Bataan Day commemorates those who lost their lives defending the peninsula of Bataan (in the Philippines) against the Japanese in 1941 – 42 and those who subsequently died on the “Bataan Death March”. Also called “Day of Valor”. Celebrated on April 9th, each year.
Bataan Day or Day of Valor (called Araw ng Kagitingan in native Filipino) is celebrated in honor of the American and Filipino troops who defended the Bataan peninsula in the Philippines against the Japanese during World War II. It is a day of remembrance marked by official speeches centered on the themes of honor and freedom. Large groups of Filipinos also re-walk parts of the route of the infamous “Bataan Death March” that was endured by American and Filipino soldiers following their capture by the Japanese. The battleground of Bataan is a national shrine.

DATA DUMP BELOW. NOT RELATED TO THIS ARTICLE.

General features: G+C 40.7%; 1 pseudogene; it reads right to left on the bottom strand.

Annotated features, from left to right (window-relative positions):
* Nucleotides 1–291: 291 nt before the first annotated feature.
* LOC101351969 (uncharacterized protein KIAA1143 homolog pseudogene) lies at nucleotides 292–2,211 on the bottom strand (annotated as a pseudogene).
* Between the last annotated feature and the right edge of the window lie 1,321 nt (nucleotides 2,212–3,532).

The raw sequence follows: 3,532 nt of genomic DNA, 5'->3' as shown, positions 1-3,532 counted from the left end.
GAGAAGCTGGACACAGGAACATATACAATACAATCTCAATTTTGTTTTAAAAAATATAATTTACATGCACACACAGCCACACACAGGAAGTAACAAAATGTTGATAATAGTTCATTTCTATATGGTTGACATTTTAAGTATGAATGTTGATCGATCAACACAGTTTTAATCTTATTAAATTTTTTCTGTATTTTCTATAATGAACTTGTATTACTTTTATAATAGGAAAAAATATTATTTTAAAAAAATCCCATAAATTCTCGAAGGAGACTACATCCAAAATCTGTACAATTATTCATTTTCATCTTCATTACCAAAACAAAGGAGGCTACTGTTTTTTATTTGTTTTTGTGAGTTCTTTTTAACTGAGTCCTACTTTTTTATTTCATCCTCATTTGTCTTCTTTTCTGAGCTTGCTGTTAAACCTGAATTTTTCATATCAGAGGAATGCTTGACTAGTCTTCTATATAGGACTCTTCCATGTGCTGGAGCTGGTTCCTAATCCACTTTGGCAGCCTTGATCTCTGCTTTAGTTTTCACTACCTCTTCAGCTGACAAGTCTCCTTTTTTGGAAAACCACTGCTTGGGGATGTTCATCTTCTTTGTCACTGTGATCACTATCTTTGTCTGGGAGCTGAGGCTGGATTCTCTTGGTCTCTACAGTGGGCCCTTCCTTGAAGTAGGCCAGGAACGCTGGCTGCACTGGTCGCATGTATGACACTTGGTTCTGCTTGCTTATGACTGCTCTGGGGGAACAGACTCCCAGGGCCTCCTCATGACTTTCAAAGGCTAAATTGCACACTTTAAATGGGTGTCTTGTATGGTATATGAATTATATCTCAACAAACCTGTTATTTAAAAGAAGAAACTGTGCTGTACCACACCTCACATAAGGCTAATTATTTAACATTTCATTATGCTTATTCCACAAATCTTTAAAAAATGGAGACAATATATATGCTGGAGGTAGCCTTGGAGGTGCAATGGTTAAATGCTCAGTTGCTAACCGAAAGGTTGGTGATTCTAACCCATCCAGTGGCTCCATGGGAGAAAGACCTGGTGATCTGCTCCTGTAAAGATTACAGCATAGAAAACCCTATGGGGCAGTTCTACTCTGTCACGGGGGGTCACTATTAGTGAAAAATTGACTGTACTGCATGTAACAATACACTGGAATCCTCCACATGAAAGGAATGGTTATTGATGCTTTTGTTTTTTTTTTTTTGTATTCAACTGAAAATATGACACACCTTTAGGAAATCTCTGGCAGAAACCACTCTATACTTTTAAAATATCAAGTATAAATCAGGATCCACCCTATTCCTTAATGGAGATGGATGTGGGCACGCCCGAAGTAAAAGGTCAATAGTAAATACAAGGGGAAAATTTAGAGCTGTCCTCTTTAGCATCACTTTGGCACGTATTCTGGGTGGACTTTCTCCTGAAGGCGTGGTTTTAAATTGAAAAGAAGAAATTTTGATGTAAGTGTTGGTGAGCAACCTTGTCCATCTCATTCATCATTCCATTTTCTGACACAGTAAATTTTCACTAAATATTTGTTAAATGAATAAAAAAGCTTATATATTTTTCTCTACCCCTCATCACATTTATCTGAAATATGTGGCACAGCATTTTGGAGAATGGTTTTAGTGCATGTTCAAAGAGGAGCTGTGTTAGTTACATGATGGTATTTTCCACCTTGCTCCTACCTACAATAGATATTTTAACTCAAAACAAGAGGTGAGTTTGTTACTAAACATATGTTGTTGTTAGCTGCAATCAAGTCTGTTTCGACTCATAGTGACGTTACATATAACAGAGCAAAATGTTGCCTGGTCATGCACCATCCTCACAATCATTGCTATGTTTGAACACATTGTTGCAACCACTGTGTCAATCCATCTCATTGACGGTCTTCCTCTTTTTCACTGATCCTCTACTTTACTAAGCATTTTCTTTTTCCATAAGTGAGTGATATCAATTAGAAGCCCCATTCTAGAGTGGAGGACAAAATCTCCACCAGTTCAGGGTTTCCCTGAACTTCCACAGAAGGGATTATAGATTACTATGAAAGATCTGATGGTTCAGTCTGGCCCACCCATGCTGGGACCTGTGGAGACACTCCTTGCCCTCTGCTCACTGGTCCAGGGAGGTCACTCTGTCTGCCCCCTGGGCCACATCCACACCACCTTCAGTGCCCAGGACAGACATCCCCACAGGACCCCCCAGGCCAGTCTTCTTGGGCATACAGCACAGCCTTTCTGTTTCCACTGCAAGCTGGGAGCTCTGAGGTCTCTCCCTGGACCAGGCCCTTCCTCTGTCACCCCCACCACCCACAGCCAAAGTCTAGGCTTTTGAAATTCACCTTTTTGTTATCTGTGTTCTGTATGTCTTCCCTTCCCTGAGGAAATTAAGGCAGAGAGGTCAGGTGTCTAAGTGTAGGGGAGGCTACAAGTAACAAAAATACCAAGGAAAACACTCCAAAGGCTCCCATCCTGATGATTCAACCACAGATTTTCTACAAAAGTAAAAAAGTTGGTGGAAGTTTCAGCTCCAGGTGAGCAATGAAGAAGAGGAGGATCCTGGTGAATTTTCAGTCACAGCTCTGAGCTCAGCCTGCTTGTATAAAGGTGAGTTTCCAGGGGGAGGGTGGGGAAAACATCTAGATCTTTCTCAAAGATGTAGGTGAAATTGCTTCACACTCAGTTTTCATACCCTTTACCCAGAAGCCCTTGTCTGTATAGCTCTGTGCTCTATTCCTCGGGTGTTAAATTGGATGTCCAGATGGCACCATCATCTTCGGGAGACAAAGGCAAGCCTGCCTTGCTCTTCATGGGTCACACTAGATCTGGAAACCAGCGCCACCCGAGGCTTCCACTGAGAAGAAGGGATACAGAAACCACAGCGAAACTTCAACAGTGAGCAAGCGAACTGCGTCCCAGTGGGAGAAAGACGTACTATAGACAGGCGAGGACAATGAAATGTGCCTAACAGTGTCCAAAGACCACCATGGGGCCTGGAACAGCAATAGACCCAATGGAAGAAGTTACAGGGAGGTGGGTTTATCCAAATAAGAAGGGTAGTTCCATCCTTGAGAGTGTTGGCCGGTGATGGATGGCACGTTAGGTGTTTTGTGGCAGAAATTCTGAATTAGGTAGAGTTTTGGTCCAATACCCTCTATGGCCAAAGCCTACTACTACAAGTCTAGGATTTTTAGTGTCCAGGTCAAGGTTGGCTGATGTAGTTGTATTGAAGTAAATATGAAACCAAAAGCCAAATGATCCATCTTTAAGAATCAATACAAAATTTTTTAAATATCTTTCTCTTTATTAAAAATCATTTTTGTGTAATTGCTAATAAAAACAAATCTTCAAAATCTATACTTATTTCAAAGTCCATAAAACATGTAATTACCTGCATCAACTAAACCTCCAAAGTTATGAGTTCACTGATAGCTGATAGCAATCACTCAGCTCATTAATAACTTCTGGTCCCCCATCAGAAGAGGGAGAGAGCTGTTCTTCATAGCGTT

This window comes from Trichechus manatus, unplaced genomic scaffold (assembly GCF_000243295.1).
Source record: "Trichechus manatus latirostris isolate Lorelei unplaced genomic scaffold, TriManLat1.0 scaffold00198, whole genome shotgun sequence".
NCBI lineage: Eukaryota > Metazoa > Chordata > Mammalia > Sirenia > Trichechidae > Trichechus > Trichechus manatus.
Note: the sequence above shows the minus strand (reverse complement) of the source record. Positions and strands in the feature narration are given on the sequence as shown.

In the early part of World War II, from December 1941 to January 1942, a combined army of U.S. and Filipino troops were entrenched on the Bataan peninsula in the Philippines, where they desperately defended their position against Japanese troops without naval and air support. Their efforts helped slow the Japanese conquest, but starvation and disease weakened their defense, and the Japanese finally overcame them on April 9, 1942. They were captured and thousands died when they were forced on the infamous “Bataan Death March” to a Japanese prison camp in Cabanatuan.